Fireworks go on sale today and emergency services personnel want the public to know what's allowed, what's not allowed and the fines for setting off illegal pyrotechnics.
"We have fliers that are given to everyone buying fireworks," Fire Chief Chet Guintini said. "We require the people selling fireworks to physically show them the rules."
It is illegal to set off fireworks in Los Banos before July 1 and after July 4. Within the four-day period, fireworks are allowed, but only between 9 a.m. and 10 p.m.
Police Chief Gary Brizzee said many people disregard the city ordinance.
"It is a nuisance all year 'round. We get a number of calls we have to respond to of people who think they heard gunshots," Brizzee said, "and it's unsettling to the community because it makes people think they live in a place where there's gunshots all the time."
Los Banos, which recently entered into an agreement with Merced County to collect unpaid money from citations it issues, has a $1,250 fine in place for use of illegal fireworks. Brizzee said undercover officers and law enforcement in uniform will saturate the city in the next week searching for people using illegal pyrotechnics.
"You're shooting off bottle rockets and next thing you know you will have a $1,250 fine," Brizzee warned.
Guintini said some people do not realize they have illegal fireworks while others are fully aware.
"Most people go out of state and bring it across state lines. They figure it's legal there, (so) it must be legal here," he said. "Other people know exactly what they're doing."
Officials said that only "Safe and Sane" fireworks, bearing the state fire marshal's seal of approval, are legal.
Fire officials are urging residents to take extra precautions this year because of extremely dry conditions.
"It's not going to take much for a firework to get in the grass. It could easily start a fire," said Daniel Berlant, spokesman for the California Department of Forestry and Fire Protection.
Even "Safe and Sane" fireworks can be dangerous if not handled carefully, said Berlant.
He said families should make sure that the area where fireworks are ignited is clear of grass and vegetation and should keep a bucket of water nearby to soak used fireworks to make sure they are extinguished.
Officials urge residents to be aware of the wind factor when setting off fireworks.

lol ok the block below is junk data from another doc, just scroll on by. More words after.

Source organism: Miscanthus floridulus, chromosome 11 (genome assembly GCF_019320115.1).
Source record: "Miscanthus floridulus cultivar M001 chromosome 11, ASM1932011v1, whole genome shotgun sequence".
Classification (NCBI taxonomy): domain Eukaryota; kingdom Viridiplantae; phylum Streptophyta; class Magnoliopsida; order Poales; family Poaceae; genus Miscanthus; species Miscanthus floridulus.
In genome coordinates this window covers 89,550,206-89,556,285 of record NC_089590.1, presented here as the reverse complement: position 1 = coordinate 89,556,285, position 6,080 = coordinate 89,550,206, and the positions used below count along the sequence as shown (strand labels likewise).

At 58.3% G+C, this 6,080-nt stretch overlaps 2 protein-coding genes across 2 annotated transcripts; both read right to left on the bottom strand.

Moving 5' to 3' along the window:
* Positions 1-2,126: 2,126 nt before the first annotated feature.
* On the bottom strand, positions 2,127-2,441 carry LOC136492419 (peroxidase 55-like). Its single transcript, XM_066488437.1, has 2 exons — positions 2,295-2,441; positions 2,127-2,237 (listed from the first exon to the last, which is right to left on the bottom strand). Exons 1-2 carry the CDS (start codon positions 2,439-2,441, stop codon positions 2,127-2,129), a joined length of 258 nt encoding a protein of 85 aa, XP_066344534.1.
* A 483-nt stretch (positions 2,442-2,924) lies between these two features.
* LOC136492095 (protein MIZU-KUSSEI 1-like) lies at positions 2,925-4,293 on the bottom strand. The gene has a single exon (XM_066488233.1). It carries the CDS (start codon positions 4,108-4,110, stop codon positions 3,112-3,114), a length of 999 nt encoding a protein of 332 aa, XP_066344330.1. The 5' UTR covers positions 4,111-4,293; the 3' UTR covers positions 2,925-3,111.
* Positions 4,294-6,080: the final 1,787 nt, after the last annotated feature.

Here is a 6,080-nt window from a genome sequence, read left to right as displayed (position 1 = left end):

"If it's a windy day and embers travel to your neighbor's roof, that's how fires are started," said Michelle Eidam, spokeswoman for the Sacramento Metropolitan Fire District.
Guintini downplayed weather-related dangers.
"It's typically pretty hot here in July," he said. "I don't think it will cause added problems."
But Brizzee cautioned anyone setting off fireworks to be careful.
Put safety first with fireworks:
Check with the Police Department to determine which types of fireworks are legal.
Never buy or use illegal fireworks. Their quality cannot be assured.
Only adults should light fireworks.
Never hold lighted fireworks with your hand or place them near the body.
Always have water handy in case of a fire, such as a hose hooked to a faucet, or a nearby bucket of water.
Read the caution label on packaging before igniting.
Wear safety eyewear when using fireworks.
Soak used fireworks in water before discarding.
Never try to relight a firework.
If you are injured using fireworks, seek immediate medical attention.
Never allow young children to play with or go near fireworks, including sparklers. They seem harmless but sparklers can reach temperatures of more than 1,000 degrees.
Never handle fireworks if you are under the influence of drugs or alcohol.
American consumers purchased more than 212 million pounds of fireworks in 2011, up from 184.4 million pounds in 2010, according to the American Pyrotechnics Association. The Consumer Product Safety Commission (CPSC) estimates that:
There were more than 18,700 injuries caused by fireworks in 2012, including 7,332 emergency department visits.
Thirty-six percent of the estimated emergency department-treated, fireworks-related injuries in 2011 were individuals younger than age 20.
The parts of the body most often injured were hands and fingers (46 percent of injuries); eyes (17 percent); head, face and ears (17 percent); and legs (11 percent).
More than half of the emergency department-treated, fireworks-related injuries were burns.
There were 1,100 emergency department-treated injuries associated with sparklers and 300 with bottle rockets. "Many people consider consumer fireworks to be harmless fun, when in fact they can be extremely dangerous especially when used by or near children and adolescents," said Boston orthopaedic surgeon and AAOS spokesperson Tamara Rozental, MD. "If caution is not used, and safety guidelines are not adhered to, fireworks can cause serious injuries to the hands and fingers as well as the eyes.'
The Sacramento Bee contributed to this report.